Posts

Stretches for the side popping and snapping hip

In the last post we saw a good example of a popping and snapping hip and I talked about the possible reasons for a popping/snapping hip.  Many of you appreciated the post and have asked me to talk about the hip pops that happen in the front of the hip.  That’s been duly noted and is on the list for a future topic to look at in the Dancing Smart newsletter.

Today let’s look at some stretches that you could do to work with the side hip pops.  Let’s start with stretching out the back of the hip.  There are many different ways to work with the turnout and gluteal muscles, and I have shown you recently one of my favorite sitting stretches.  Let’s add another stretch into the mix and see if it works better for any of you.

Picture-1-300x261  Begin lying down on the floor on your back, and crossing one leg over the other.  Lift your other knee up by grasping around the back of the thigh.  Now gently press the knee of the crossed leg away from your body (that would be the right leg in this picture) as you bring the left thigh slowly closer to your chest.

This is an active stretch.  You are actively contracting the turnout muscles on the right side, while you are stretching them by bringing the legs closer to your chest.  In essence, this is a variation on the sitting stretch that was demonstrated a few weeks ago.

It’s good to have many ways of stretching so you can figure out the best ways for you.  We aren’t all built the same – and what works for one StandingTFL2person – doesn’t always for the next.

Stretching the muscles on the outside of the hip (the abductor) can be easily done inthe standing position.  The photo on the right shows the most popular way of stretching those lateral muscles.  I also encourage dancers to use a tennis ball or pinkie ball against the wall to release and massage those often tight muscles.

 

The muscle that usually needs stretching the most is that all important but now always acknowledged  turn-in muscle, the tensor fascia lata or TFL.  Curiously, this week I assisted 5 dancers in getting a good release and stretch of their TFL muscles and it was magical when they came back to standing on one leg.  They felt like they could stand up more easily and effortlessly and access their turnout muscles without strain.

To stretch the TFL – lets use the popular iliopsoas lunge stretch and then shift from stretching the front of the hip to feeling the stretch towards the outside of the front of the hip.  The picture on the left is stretching the front, and then as the dancers turn towards their front leg they can feel the stretch moving to the side and are now stretching the TFL muscle.  If you don’t feel a stretch in that area – no problem – typically means you aren’t tight there!  But if you do feel a strongish stretch it would be a good variation to add into your stretching repertoire.

tfl1-300x242tfl2-300x207

These muscles aren’t going to change their tightness overnight – but you’ll know you are on the right track if you stretch (especially, the TFL) stand back up and see if there is any difference in your ‘popping’ action at the hip.  It will be a softer clunk – or perhaps not pop, click, snap, at all!  (Hmm…all of a sudden I have a sudden desire for rice krispies:)

I hope everyone has a glorious Thanksgiving week.  I am thankful and appreciative of having such a warm and welcoming dance community – thank you for being a part of my life!

Deborah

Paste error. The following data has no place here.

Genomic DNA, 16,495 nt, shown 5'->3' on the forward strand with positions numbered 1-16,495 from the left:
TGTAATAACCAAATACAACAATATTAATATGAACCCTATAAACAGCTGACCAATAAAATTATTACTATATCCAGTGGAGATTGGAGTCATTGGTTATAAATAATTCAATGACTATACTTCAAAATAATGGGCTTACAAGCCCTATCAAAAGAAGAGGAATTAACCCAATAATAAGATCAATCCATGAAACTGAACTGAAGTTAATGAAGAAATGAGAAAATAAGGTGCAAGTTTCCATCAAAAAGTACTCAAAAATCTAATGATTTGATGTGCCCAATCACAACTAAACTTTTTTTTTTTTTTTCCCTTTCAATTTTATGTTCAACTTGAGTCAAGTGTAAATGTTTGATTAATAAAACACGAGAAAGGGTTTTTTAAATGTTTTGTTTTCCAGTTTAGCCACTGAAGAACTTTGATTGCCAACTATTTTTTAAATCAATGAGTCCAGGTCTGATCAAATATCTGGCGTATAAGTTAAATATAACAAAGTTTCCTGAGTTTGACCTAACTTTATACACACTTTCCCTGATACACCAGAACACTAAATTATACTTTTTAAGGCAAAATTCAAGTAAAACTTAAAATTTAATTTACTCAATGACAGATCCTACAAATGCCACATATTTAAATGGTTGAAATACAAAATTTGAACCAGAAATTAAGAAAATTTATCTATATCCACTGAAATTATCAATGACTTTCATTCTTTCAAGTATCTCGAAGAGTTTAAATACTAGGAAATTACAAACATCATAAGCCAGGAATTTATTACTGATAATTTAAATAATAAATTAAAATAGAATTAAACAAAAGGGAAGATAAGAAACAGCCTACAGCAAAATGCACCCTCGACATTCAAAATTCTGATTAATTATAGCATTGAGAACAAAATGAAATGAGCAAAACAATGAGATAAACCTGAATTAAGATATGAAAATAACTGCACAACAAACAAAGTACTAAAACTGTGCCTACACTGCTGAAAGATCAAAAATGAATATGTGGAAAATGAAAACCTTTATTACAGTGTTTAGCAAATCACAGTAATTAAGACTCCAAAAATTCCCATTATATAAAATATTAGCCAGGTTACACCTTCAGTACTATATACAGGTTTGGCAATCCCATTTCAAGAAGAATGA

“Dance is the hidden language of the soul”  Martha Graham

What’s up with snapping/popping hips?

I had the pleasure of working with dancers from the Allegro Performing Arts Academy recently and they were the dancers shown in the picture on the post on strengthening the iliopsoas for higher extensions.  This week’s post is answering a common question about snapping or popping hips.  What does it mean?  There are different types of popping hip but first watch the clip below to see in action the type of popping hip I’m going to talk about.

The hip popping that is being shown in this clip is being caused by a tight IT Band snapping over the greater trochanter of the femur.  Huh?… what muscles/where are those spots you might ask?

 

greatertrochanter-300x248

 

 

The greater trochanter is the bump that is on the outside upper part of the thigh bone right before it angles in towards the center of the hip joint.

 

 

 

TFLGM-234x300

 

 

The IT Band, otherwise known as the iliotibial band, crosses over that area.  The iliotibial band is the fascial band that runs down the side of your leg that the gluteus maximus and the tensor fascia lata (TFL) muscles connect into high on the leg, and the band connects then to the bones below your knee.

 

ab-300x254

 

 
The gluteus medius and minimus don’t connect directly into the iliotibial band, but their tightness creates an imbalance around the hip that may lead to this snapping or popping hip problem.

 

 

 

When there is excessive pull or tightness from one or more of these muscles the IT band will ‘snap’ or ‘pop’ over the greater trochanter when you lean into or stick your hip out to the side.  that is what you are seeing as the clunk in the clip.  It’s pretty impressive, huh?  I’ve been asked by dancers if they are dislocating something because it is disconcerting to have such a significant pop, snap, clunk… however you want to describe it.

The good news is…. you can work to decrease the tightness around the area and the clunking, popping, and snapping will diminish.  The other benefit to addressing this?  As you decrease the tightness your range of motion should improve and consequently make movements of the hip joint, like développé, battements, ronde jambe, etc. easier and more efficient.

Stay tuned… next week we will look at the 3 different muscle areas and I’ll give you ways to release each area!  Have a productive and joyful week!

Deborah

“Education is the key to injury prevention”